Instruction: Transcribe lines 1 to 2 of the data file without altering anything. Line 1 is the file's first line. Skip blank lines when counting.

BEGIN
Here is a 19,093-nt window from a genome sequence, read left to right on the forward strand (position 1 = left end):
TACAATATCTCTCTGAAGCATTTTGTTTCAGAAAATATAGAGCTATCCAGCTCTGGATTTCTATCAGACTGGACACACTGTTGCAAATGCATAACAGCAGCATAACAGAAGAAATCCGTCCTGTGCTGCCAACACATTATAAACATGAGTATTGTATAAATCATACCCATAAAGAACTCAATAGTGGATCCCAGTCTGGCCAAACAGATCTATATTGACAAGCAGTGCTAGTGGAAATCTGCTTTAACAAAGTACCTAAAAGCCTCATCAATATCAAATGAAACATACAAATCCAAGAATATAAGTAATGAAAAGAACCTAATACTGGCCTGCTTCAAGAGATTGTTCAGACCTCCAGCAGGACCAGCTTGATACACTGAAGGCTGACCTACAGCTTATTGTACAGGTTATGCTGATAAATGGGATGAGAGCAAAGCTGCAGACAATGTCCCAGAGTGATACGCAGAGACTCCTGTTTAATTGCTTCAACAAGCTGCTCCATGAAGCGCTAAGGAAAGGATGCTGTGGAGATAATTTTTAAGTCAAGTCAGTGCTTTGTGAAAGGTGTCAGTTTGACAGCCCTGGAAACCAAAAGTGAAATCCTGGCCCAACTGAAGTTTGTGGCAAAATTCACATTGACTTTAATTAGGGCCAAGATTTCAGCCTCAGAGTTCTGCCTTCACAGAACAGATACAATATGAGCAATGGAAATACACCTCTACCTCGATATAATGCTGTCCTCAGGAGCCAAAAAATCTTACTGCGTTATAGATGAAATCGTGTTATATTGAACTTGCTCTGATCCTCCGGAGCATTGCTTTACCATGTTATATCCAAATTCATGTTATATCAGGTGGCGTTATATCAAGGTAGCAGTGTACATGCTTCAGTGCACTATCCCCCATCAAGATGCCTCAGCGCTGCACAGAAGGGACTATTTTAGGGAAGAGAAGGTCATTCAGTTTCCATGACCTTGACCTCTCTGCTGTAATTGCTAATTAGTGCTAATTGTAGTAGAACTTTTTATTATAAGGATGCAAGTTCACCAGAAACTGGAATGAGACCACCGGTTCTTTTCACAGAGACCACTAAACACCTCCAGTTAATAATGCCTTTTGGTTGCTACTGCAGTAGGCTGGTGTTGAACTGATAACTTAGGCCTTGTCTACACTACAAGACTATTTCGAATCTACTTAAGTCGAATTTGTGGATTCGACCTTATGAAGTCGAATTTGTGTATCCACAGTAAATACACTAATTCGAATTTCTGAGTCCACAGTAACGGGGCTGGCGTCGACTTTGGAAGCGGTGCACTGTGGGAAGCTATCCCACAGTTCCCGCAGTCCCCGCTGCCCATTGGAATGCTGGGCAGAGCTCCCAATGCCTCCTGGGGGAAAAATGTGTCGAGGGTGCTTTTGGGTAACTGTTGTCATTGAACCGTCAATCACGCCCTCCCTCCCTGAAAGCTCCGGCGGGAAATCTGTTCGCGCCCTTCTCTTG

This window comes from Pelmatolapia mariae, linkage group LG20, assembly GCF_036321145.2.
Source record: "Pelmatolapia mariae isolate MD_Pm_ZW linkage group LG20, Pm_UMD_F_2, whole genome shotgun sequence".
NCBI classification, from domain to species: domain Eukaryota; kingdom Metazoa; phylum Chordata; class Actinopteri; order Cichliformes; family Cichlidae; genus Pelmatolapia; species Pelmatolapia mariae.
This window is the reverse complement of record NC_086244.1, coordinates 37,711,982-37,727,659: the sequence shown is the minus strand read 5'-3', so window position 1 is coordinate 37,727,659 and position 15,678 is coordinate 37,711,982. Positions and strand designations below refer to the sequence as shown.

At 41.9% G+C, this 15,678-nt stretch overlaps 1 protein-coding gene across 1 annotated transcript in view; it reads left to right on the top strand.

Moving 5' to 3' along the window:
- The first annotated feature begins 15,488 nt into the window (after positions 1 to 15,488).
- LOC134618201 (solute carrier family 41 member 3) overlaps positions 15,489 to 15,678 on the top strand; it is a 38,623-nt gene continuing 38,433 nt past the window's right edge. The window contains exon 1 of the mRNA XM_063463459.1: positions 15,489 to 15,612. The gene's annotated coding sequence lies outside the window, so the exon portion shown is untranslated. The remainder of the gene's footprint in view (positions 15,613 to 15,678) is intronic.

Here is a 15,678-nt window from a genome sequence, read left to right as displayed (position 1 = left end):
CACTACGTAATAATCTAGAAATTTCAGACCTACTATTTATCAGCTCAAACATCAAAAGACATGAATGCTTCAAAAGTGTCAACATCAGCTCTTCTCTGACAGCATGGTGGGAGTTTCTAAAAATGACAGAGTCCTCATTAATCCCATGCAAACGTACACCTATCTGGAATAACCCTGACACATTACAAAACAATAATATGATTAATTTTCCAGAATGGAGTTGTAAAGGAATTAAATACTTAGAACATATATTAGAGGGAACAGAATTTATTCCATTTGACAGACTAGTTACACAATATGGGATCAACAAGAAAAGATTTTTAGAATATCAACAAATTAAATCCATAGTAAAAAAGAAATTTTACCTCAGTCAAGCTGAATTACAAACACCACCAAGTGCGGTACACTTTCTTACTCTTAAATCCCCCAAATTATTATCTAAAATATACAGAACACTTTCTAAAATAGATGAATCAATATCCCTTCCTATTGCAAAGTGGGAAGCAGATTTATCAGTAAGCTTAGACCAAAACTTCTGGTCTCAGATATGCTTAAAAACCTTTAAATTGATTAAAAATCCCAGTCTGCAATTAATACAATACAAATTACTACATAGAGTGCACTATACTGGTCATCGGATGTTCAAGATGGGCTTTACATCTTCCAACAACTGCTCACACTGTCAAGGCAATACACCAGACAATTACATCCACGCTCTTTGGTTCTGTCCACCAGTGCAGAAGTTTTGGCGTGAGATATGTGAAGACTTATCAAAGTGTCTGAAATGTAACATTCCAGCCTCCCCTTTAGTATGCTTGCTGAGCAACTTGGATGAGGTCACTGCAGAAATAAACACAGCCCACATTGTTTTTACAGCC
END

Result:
Here is a 19,093-nt window from a genome sequence, read left to right on the forward strand (position 1 = left end):
TACAATATCTCTCTGAAGCATTTTGTTTCAGAAAATATAGAGCTATCCAGCTCTGGATTTCTATCAGACTGGACACACTGTTGCAAATGCATAACAGCAGCATAACAGAAGAAATCCGTCCTGTGCTGCCAACACATTATAAACATGAGTATTGTATAAATCATACCCATAAAGAACTCAATAGTGGATCCCAGTCTGGCCAAACAGATCTATATTGACAAGCAGTGCTAGTGGAAATCTGCTTTAACAAAGTACCTAAAAGCCTCATCAATATCAAATGAAACATACAAATCCAAGAATATAAGTAATGAAAAGAACCTAATACTGGCCTGCTTCAAGAGATTGTTCAGACCTCCAGCAGGACCAGCTTGATACACTGAAGGCTGACCTACAGCTTATTGTACAGGTTATGCTGATAAATGGGATGAGAGCAAAGCTGCAGACAATGTCCCAGAGTGATACGCAGAGACTCCTGTTTAATTGCTTCAACAAGCTGCTCCATGAAGCGCTAAGGAAAGGATGCTGTGGAGATAATTTTTAAGTCAAGTCAGTGCTTTGTGAAAGGTGTCAGTTTGACAGCCCTGGAAACCAAAAGTGAAATCCTGGCCCAACTGAAGTTTGTGGCAAAATTCACATTGACTTTAATTAGGGCCAAGATTTCAGCCTCAGAGTTCTGCCTTCACAGAACAGATACAATATGAGCAATGGAAATACACCTCTACCTCGATATAATGCTGTCCTCAGGAGCCAAAAAATCTTACTGCGTTATAGATGAAATCGTGTTATATTGAACTTGCTCTGATCCTCCGGAGCATTGCTTTACCATGTTATATCCAAATTCATGTTATATCAGGTGGCGTTATATCAAGGTAGCAGTGTACATGCTTCAGTGCACTATCCCCCATCAAGATGCCTCAGCGCTGCACAGAAGGGACTATTTTAGGGAAGAGAAGGTCATTCAGTTTCCATGACCTTGACCTCTCTGCTGTAATTGCTAATTAGTGCTAATTGTAGTAGAACTTTTTATTATAAGGATGCAAGTTCACCAGAAACTGGAATGAGACCACCGGTTCTTTTCACAGAGACCACTAAACACCTCCAGTTAATAATGCCTTTTGGTTGCTACTGCAGTAGGCTGGTGTTGAACTGATAACTTAGGCCTTGTCTACACTACAAGACTATTTCGAATCTACTTAAGTCGAATTTGTGGATTCGACCTTATGAAGTCGAATTTGTGTATCCACAGTAAATACACTAATTCGAATTTCTGAGTCCACAGTAACGGGGCTGGCGTCGACTTTGGAAGCGGTGCACTGTGGGAAGCTATCCCACAGTTCCCGCAGTCCCCGCTGCCCATTGGAATGCTGGGCAGAGCTCCCAATGCCTCCTGGGGGAAAAATGTGTCGAGGGTGCTTTTGGGTAACTGTTGTCATTGAACCGTCAATCACGCCCTCCCTCCCTGAAAGCTCCGGCGGGAAATCTGTTCGCGCCCTTCTCTTG